Ups and Downs

The vexing, confusing Mariners continue their wild sawtooth ride through the season. They’ve won their last five games and are three over .500 for the first time since April 8. If the season had ended with yesterday’s games, the Mariners would be playing the Orioles today, with the winner going to the playoffs. Amazin’.

In reality, the season goes on. If the Mariners can extend their winning streak to 107 games, they’ll clinch the wild card*. The odds of that happening don’t even qualify as “somewhere between slim and none”.

* In reality, running their record to 138-28 wouldn’t clinch the second wild card, it would effectively clinch the division and the best record in baseball–the current record for wins in a season is 116. It would also raise some serious questions about the accuracy of MLB’s scorekeepers, since there are only 162 games in a season, so let’s not go there…

I’m not bringing this up to illustrate the flights of fancy that a small winning streak can induce, or even as an opportunity to gloat*. I bring it up as an example of the kind of small victory everybody needs to counter the small losses that we experience on a regular basis.

* Well, maybe a little. Take that, Yankees! Take that, Braves!

Case in point: A few days ago, I got a greeting card in the mail. “How peculiar,” I thought with apologies to Norton Juster. “I don’t think it’s my birthday, and Christmas must be months away, and I haven’t been outstandingly good, or even good at all.”*

* OK, I exaggerate a little: I knew very well that it wasn’t my birthday. But I couldn’t resist the chance to plug one of my favorite books.

I opened the envelope and discovered that somebody apparently thought I was Number One:

The good feeling from that thought lasted until I opened the card and read the fatal words inside:

“Holy expletive deleted*!” I thought. “Has it really been that long?”

* Yes, I really did think “expletive deleted”. Sometimes I can’t think of anything vile enough to express my feelings. When that happens, I find the illusion that my brain has censored itself to protect me from my own vocabulary as exercising that vocabulary would have been. Try it some time.

It really has been that long, give or take a couple of months. And keep in mind that I got my master’s degree at Texas. Faced with the realization that I’ve been out of school for twenty-five years–more than half my life–the fact that the card was a plea for money from the alumni association was secondary.

Maybe it wouldn’t bother me as much if I was actually using the degree I got from UT. I do use some of the skills, but I haven’t used the full suite since the 90s. It gives the card an aura of “Congratulations! You’re ancient and you’ve wasted the time you spent with us.”

OK, before this gets really depressing, I’ll note that I’ve spent more time writing this blog post than I have in brooding about the card. It’s one of those small losses I mentioned about three hundred words ago. But that’s why I’m unreasonably pleased about the Mariners’ recent success. And when they inevitably lose a few (or, this being the Mariners, more than a few), there will be small victory to counter it.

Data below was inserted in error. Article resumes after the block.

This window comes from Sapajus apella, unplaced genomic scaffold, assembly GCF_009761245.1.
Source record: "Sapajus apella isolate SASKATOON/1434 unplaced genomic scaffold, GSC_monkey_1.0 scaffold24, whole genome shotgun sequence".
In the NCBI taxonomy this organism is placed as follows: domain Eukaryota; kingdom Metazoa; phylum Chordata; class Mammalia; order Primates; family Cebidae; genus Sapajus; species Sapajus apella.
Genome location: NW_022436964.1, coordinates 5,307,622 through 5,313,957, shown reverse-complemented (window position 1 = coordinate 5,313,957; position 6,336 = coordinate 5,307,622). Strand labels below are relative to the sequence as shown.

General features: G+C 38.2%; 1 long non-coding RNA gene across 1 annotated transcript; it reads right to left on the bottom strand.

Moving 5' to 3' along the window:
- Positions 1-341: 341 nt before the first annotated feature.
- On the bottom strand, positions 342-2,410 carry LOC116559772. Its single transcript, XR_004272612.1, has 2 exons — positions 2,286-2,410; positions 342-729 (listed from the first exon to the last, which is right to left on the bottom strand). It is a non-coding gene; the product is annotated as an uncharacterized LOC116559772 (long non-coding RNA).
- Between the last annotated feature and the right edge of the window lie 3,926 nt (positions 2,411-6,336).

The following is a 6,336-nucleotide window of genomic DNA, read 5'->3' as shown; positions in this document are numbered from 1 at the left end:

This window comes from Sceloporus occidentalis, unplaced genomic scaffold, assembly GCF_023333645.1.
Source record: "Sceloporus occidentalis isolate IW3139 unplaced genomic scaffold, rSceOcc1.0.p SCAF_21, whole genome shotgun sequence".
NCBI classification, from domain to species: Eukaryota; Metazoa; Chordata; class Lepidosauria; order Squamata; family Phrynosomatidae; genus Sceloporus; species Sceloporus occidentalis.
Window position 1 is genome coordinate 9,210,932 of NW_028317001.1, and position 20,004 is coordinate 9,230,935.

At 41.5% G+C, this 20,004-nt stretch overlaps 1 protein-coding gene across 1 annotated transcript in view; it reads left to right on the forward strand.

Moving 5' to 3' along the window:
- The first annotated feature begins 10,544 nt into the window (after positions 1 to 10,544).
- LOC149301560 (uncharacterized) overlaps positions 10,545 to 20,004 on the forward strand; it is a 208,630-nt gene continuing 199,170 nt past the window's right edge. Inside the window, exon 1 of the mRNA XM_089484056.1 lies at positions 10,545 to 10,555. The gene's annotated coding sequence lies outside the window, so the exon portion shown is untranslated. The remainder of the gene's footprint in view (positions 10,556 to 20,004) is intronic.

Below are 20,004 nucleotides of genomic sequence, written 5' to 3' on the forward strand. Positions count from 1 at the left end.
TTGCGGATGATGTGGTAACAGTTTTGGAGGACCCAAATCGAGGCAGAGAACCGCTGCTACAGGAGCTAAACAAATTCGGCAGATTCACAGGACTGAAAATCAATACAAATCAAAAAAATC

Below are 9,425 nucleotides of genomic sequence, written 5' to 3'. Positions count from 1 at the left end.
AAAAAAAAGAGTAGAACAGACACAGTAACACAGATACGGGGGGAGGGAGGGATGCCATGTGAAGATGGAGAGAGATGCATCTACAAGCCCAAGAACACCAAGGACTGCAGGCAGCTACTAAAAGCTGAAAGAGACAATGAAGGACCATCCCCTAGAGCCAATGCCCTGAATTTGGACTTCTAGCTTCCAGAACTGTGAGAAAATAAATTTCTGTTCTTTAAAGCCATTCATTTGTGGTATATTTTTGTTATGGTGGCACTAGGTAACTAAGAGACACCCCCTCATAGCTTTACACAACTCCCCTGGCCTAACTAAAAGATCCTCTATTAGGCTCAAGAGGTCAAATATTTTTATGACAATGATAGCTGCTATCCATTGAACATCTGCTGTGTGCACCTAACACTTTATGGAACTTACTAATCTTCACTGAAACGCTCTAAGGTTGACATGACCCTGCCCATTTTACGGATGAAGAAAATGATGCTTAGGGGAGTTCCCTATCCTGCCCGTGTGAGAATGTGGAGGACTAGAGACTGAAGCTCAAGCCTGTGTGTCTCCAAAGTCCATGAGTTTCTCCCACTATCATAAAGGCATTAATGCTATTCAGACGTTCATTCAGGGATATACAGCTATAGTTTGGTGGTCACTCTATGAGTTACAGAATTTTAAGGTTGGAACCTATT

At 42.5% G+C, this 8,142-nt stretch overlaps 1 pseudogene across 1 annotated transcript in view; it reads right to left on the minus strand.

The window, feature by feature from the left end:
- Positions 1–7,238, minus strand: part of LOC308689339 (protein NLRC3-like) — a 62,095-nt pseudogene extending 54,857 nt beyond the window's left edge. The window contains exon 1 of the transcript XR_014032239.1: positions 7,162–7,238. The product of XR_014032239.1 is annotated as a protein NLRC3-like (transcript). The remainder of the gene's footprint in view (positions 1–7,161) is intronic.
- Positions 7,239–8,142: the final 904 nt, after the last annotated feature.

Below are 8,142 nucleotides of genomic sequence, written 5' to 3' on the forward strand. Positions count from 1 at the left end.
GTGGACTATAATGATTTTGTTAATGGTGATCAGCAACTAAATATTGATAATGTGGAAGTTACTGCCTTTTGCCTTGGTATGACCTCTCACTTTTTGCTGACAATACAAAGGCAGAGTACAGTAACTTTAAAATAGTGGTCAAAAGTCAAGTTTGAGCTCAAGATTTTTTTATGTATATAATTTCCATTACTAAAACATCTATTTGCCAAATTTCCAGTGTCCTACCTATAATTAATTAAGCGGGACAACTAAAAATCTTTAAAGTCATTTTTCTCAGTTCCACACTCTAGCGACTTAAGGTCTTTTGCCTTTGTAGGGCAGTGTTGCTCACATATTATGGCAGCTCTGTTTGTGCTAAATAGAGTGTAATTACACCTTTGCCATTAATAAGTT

And there will be cat pictures tomorrow.

Take your victories where you find them.

6 thoughts on “Ups and Downs

  1. Well, precisely. When I find myself explaining the importance of baseball (and other sports, I suppose) to non-believers, one of the things I stress is the sense of vicarious winning (or losing, depending on your needs) that comes with identifying with a baseball team. Call it irrational, if you will, but when the Giants win, I feel a small sense of personal satisfaction- a little lift in my mood, and this year my mood is getting a lot of lifting. I’m prepared for the “June Swoon” that the baseball gods may have in store, because that leaves several months to recover and emerge victorious.
    I sometimes wonder about people who are, say, Cubs or Red Socks fans. I suppose their needs, which could only be characterized as masochistic, are being met, too. Personally, to be brutally honest, I couldn’t stand it. I even flirted, one year when the Giants were in the dumpster, with becoming a Yankees fan. As it turns out, that wouldn’t have been a good idea, but, who knew?


    • I don’t know about other sports. Is the sense of vicarious winning/losing as strong in hockey and basketball, where half the teams make it into the playoffs? Does a weekly boost from football have enough oomph to get you through to the next week?

      Cubs and (until recently) Sox fans are in the same boat as Mariners fans, I’d say. We take the victories when they come, and we get more of a boost from them precisely because they’re rare. Unfortunately, the converse isn’t true: the losses are just as painful as anyone else’s, probably because there’s a cumulative effect.

      I’ll withhold comment on your poor taste in alternate rooting interests…

      PS: 5-1 Giants over Reds as I type this. Enjoy.


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